A Pox On The New World

As much as nine-tenths of the indigenous population of the Americas died in less than a generation from European pathogens

In the summer of 1605 the French explorer Samuel de Champlain sailed along the coast of New England, looking for a likely spot to place a colony—a place more hospitable than the upper St. Lawrence River, which he had previously explored. Halfway down the Maine coast he began to find spots with good harbors, abundant supplies of freshwater, and big spreads of cleared land. The problem was that these parcels were already occupied. The peoples there were happy to barter with him and treat his sailors to fine dinners. But none were interested in providing free real estate.Read more »

Time Machine

25 Years Ago

October 1, 1981 President Ronald Reagan pledges that the United States will not let Saudi Arabia fall into the hands of any power that threatens to cut off its supply of petroleum to the West. The statement seems motivated by fears of an Iran-style revolution. On October 28, after much horse-trading and arm-twisting by Reagan’s aides, the Senate votes, 52–48, to permit sales of AWACS planes and other high-tech military equipment to the Saudis. Read more »

1781 - The World Turned Upside Down

As October began, Gen. Charles Cornwallis and his army of 8,000 redcoats and Hessians knew they were in deep trouble. In late August, after a summer filled with conflicting instructions, they had been ordered to establish a naval base on the Chesapeake. They chose a site at Yorktown, Virginia, set up camp, and waited for the Royal Navy to arrive. It never did. Read more »

Trenton And Princeton

In the summer the stretch of the Delaware River north of Trenton, New Jersey, is as alluring as any place in the country. It is green and happy and eloquent of generations of peace and prosperity: prosperity from the river traffic and from the canal; prosperity from the steady little farming communities nearby and, in more recent years, from tourism. It is only in the winter that the countryside suggests with any conviction that this was once fought-over land. Read more »

Triumph At Yorktown

Two hundred years ago everything depended on a French fleet leaving the Indies on time; two American armies meeting in Virginia on time; a French fleet beating a British fleet; a French army getting along with an American one; and a British general staying put.

Long after midnight, October 23, 1781, hoofbeats broke the silence of slumbering Philadelphia’s empty streets. Reeling in the saddle from exhaustion and shaking with malarial chills, Lieutenant Colonel Tench Tilghman, aide to General George Washington, pulled up to ask an elderly German night watchman how to get to the home of Thomas McKean, president of the Continental Congress. Read more »

A Bicentennial Monument ToOur Fumbling Foes Of ’76

Although the bicentennial of American independence is just over a year away, it is the unhappy fact that the United States has not yet expressed the slightest appreciation to those who did the most to make that independence possible. Read more »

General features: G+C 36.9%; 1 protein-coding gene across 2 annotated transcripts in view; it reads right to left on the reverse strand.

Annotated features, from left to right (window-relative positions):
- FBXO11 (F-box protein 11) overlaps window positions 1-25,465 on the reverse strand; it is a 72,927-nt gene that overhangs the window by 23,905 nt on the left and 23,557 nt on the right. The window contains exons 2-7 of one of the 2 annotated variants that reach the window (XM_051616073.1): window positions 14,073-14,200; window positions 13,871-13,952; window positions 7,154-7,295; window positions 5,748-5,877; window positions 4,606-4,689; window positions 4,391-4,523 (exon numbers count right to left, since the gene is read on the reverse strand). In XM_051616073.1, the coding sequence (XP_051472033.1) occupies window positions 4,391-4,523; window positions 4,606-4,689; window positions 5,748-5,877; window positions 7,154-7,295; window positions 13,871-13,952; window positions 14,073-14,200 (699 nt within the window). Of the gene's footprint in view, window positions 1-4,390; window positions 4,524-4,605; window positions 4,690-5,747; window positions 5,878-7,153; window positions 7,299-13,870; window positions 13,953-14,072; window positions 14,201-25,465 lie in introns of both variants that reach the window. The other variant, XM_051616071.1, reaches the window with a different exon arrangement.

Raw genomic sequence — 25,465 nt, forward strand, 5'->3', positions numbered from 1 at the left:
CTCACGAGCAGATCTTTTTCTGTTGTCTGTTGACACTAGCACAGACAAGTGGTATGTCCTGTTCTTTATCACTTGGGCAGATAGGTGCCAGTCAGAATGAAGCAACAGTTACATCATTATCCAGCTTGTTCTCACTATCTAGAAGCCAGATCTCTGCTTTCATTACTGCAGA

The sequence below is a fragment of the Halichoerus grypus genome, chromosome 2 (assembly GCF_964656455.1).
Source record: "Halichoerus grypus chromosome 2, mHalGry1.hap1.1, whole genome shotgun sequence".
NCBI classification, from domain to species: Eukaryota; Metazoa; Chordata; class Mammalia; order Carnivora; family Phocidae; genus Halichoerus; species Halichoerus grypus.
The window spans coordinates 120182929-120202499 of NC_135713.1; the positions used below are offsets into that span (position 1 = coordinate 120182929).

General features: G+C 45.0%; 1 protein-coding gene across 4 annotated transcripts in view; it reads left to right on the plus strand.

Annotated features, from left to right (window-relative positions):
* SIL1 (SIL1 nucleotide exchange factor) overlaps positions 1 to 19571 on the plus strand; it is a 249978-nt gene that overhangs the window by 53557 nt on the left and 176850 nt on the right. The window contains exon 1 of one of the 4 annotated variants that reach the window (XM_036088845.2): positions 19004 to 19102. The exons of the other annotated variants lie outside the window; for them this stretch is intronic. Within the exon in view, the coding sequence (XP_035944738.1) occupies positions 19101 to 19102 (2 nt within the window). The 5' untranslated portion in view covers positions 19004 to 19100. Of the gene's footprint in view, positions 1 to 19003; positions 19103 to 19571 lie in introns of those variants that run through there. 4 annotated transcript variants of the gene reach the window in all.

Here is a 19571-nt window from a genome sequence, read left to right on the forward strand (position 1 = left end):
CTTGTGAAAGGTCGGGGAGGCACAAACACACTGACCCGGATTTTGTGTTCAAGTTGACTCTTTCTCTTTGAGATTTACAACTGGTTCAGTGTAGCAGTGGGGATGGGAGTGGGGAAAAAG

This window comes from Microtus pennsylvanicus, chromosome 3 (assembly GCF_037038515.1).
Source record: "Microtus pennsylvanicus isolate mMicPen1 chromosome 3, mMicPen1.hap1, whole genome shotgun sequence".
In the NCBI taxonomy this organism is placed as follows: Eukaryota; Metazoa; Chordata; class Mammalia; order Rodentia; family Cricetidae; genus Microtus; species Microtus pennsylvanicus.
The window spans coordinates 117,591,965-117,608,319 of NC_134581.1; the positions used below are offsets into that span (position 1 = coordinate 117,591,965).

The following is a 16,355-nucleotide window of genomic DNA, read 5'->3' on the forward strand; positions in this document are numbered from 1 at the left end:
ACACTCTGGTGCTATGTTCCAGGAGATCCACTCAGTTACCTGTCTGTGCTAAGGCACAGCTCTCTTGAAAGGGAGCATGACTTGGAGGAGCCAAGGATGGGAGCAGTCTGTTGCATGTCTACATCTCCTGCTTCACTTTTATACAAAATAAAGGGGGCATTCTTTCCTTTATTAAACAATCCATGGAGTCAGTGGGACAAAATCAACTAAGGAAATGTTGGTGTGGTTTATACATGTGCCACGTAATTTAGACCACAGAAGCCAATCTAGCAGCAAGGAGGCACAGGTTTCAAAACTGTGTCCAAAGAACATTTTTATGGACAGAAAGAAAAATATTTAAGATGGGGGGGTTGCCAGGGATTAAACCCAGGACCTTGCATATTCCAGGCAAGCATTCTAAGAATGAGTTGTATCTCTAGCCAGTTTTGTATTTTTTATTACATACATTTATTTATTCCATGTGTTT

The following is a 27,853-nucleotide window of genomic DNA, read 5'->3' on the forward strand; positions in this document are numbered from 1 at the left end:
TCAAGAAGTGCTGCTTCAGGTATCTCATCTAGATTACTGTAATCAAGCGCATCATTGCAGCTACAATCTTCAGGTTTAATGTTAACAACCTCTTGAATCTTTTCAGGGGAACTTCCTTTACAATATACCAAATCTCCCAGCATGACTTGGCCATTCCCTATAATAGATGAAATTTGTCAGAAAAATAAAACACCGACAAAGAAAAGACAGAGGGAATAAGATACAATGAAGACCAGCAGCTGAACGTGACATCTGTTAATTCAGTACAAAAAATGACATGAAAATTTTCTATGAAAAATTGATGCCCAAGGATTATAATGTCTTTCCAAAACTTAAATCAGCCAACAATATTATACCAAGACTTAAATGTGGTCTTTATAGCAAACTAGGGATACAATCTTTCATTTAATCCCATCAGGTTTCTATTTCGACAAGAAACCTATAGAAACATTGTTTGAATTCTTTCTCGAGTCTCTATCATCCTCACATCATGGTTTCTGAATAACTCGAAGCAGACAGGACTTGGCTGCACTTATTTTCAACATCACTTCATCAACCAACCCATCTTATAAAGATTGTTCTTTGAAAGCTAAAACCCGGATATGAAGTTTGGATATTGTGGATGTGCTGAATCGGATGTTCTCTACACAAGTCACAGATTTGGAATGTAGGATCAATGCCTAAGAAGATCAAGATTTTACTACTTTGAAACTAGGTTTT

Protégé Of Cornwallis, Guest Of Washington

“1795.—The state of my health rendering a voyage to Europe necessary, I determined to proceed by way of America. Accordingly, towards the end of November, I left Santipore, taking with me a small Bengal cow, in addition to my doombah and other curiosities brought from Delhi. The natives would not have consented to sell me a cow if I had not assured them that it would be an object of particular interest and care in the countries I was taking it to.” Read more »

Men of the Revolution: Cornwallis

In war the final defeat is the one that counts. Yet there are wars and wars, and only rarely do historians conclude that a particular surrender was not only a cessation of fighting but a watershed marking the end of one epoch and the start of another. Otherwise there would be no memorable pairings of the vanquished with the scene of ultimate disaster—Harold and Hastings, Napoleon and Waterloo, Lee and Appomattox. Read more »

Battles Of The Revolution

Two hundred years ago men grown tired of a king shouldered arms and marched away to a quixotic and seemingly hopeless campaign against the greatest military power in the world. It was all a very long time ago, and it is perhaps too easy for us to see them as West, Trumbull, and all the artists schooled in the European tradition painted them: solemn demigods sacrificing themselves willingly on the altar of history, falling bloodlessly amid clusters ojflags beneath rich, rococo skies. Read more »

With Cornwallis At Yorktown

While the French fleet was preventing the evacuation of Cornwallis by sea, French and American troops laid siege to his land positions. Some idea of the rigors of that siege has come down to us in the diary of a German corporal named Stephan Popp. The document, recently found in the library of the Historical Society in Bayreuth, Germany, Stephan’s native town, has been translated by the Reverend Reinhart J. Pope of Racine, Wisconsin, the corporal’s great-great-great grandson, and edited by Merle Sinclair of Milwaukee.

 

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